The USD 665 million Gateway Pacific Terminal project at Cherry Point near Ferndale, Washington, has been denied permit to move ahead by the U.S. Army Corps of Engineers amid environmental concerns.
“After careful consideration of all the information available to him, Seattle District Commander Col. John Buck has determined the potential impacts to the Lummi Nation’s usual and accustomed (U&A) fishing rights from the proposed Gateway Pacific Terminal are greater than de minimis,” the Army Corps said in a statement, adding that as a result the project cannot be permitted.
The deep-water marine terminal was being proposed by Pacific International Terminals, a joint venture between SSA Marine and Cloud Peak Energy, and it had been intended to handle export up to 54 million dry metric tons per year of bulk commodities, mostly coal.
The proposed export terminal and associated rail expansion had obtained initial permit in 1997 from Whatcom County for construction and operation. However, due to the changes to the size and scope of the proposal, the county determined that a new shoreline permit was required for the project and that the proposal was subject to a full environmental review.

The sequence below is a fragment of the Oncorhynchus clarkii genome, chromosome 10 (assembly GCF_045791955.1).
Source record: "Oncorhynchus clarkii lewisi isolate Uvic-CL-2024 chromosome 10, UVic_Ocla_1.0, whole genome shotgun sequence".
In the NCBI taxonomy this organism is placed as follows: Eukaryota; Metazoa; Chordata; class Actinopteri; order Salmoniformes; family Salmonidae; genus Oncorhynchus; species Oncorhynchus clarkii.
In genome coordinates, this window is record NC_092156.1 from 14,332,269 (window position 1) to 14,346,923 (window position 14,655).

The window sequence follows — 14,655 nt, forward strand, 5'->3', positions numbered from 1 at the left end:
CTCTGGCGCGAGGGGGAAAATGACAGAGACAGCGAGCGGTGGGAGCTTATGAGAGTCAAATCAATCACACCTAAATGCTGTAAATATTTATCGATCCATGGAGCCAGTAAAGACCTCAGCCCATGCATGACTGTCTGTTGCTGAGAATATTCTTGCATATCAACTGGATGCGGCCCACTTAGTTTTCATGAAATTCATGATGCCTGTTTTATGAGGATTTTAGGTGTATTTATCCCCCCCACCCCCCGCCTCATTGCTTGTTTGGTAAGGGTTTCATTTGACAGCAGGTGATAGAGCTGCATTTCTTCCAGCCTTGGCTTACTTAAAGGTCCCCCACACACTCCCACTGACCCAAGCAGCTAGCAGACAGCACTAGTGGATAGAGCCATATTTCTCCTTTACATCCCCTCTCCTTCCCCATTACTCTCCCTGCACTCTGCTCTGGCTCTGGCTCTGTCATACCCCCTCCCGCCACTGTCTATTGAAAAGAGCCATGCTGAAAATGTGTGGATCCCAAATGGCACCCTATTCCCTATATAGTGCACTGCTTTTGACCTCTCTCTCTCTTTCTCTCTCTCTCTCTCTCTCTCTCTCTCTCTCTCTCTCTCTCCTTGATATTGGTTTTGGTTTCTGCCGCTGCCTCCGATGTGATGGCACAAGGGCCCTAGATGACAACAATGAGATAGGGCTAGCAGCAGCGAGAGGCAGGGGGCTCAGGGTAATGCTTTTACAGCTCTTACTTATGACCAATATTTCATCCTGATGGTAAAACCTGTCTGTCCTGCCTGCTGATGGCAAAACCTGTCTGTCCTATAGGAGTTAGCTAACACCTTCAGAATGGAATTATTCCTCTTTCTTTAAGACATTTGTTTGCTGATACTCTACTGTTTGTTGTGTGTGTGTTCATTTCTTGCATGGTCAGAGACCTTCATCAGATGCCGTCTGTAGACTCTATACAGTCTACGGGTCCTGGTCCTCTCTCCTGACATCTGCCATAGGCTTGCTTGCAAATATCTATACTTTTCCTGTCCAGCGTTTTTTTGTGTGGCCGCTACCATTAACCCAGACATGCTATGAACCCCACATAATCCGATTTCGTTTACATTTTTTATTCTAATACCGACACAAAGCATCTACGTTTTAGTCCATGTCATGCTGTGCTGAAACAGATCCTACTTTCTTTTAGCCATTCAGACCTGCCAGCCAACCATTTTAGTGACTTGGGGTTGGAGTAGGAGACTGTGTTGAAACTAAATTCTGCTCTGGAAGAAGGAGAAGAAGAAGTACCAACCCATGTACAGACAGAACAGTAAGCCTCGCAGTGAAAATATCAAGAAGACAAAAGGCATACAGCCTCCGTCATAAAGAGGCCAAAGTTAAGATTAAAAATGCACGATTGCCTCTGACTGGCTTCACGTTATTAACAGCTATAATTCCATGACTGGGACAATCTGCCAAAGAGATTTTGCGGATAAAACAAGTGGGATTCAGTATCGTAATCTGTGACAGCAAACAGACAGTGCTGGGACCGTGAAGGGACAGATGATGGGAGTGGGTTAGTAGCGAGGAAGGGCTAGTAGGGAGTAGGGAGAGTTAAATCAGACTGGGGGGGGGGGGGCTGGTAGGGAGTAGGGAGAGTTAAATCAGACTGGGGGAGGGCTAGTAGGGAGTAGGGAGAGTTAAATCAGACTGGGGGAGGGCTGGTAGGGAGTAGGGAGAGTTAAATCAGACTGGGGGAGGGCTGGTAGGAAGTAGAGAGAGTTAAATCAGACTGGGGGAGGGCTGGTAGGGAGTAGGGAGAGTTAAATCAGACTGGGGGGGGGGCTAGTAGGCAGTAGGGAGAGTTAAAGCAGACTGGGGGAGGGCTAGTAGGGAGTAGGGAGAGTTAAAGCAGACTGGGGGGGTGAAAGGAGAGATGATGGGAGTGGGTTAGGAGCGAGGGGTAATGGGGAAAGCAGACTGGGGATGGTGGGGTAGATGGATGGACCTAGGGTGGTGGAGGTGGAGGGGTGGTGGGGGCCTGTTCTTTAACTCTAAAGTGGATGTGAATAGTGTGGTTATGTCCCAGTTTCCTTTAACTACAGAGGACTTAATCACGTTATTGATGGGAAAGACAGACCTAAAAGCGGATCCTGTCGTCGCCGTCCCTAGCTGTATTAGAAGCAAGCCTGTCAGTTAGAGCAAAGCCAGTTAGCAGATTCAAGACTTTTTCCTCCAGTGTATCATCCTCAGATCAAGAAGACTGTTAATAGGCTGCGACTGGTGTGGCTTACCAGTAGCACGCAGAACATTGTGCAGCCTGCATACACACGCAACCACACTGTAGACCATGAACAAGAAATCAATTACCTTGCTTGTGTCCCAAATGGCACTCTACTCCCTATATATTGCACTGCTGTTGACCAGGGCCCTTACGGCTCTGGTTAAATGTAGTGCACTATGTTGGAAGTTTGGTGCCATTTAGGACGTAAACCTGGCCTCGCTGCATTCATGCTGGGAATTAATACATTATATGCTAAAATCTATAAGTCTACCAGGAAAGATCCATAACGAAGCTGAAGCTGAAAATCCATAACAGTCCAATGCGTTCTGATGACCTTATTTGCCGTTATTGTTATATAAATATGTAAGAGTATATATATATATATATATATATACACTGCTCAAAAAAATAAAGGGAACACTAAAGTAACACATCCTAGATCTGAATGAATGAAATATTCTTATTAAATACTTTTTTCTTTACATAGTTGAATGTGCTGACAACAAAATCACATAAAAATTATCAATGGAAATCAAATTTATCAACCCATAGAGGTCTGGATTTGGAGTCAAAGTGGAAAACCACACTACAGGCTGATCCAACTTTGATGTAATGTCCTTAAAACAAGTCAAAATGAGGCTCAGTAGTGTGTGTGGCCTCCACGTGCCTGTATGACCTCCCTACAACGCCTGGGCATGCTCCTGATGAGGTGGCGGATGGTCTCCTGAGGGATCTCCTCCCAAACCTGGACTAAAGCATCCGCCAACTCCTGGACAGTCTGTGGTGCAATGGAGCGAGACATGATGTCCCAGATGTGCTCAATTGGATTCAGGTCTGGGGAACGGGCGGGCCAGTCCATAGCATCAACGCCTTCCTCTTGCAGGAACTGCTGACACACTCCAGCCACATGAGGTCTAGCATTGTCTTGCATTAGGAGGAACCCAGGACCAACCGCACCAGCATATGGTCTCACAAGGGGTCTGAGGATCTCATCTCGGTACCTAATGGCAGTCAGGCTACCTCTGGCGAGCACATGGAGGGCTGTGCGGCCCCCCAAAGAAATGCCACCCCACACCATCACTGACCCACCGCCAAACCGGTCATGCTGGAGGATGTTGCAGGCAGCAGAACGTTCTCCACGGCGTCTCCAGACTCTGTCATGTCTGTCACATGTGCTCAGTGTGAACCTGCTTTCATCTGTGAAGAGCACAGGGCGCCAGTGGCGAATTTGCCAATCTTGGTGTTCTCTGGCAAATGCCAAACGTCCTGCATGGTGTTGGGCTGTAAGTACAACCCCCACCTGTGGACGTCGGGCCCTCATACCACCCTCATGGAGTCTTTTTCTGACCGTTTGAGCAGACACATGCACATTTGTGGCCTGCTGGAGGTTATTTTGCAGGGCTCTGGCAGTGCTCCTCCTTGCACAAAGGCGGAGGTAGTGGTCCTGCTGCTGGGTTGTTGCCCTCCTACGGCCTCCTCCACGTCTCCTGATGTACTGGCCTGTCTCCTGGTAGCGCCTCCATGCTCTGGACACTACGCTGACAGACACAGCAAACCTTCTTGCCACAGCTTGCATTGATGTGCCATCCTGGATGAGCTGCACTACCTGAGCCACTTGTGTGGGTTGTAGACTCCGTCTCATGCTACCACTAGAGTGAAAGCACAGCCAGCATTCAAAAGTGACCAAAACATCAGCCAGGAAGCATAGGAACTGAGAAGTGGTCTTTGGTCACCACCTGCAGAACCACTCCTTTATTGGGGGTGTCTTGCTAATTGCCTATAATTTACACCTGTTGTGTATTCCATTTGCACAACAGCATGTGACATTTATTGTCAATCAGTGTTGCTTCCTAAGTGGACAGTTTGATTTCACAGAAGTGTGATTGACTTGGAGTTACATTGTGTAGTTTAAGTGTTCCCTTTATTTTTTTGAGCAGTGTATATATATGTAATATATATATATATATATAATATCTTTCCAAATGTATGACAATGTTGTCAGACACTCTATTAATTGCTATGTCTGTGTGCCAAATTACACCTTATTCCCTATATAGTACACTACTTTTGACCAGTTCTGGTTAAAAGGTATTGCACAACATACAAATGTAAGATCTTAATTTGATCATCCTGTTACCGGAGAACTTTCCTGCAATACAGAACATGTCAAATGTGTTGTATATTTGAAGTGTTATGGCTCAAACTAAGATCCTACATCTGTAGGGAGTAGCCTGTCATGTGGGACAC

In 2015 the Seattle District received a request from the Lummi Nation for the Corps to deny a permit requested for the GPT project citing impacts to their usual and accustomed treaty rights and included affidavits about their fishing practices and statements about potential impacts from the construction and operation of the terminal.
Following a review, the Army Corps said that it has notified PIH that the GPT Project as currently planned is not permissible.
The agency said that should the Lummi Nation withdraw its objections to the proposal, the proponent could reinitiate processing of the application. Nevertheless, a number of other tribes have expressed concern about effects of the proposal on their treaty rights, so consultation with those tribes would ensue and their clearance would have to be obtained in order for the project to be given the green light.
The decision comes after the developer requested for the review decision to be delayed due to “uncertainty and related costs”.
World Maritime News Staff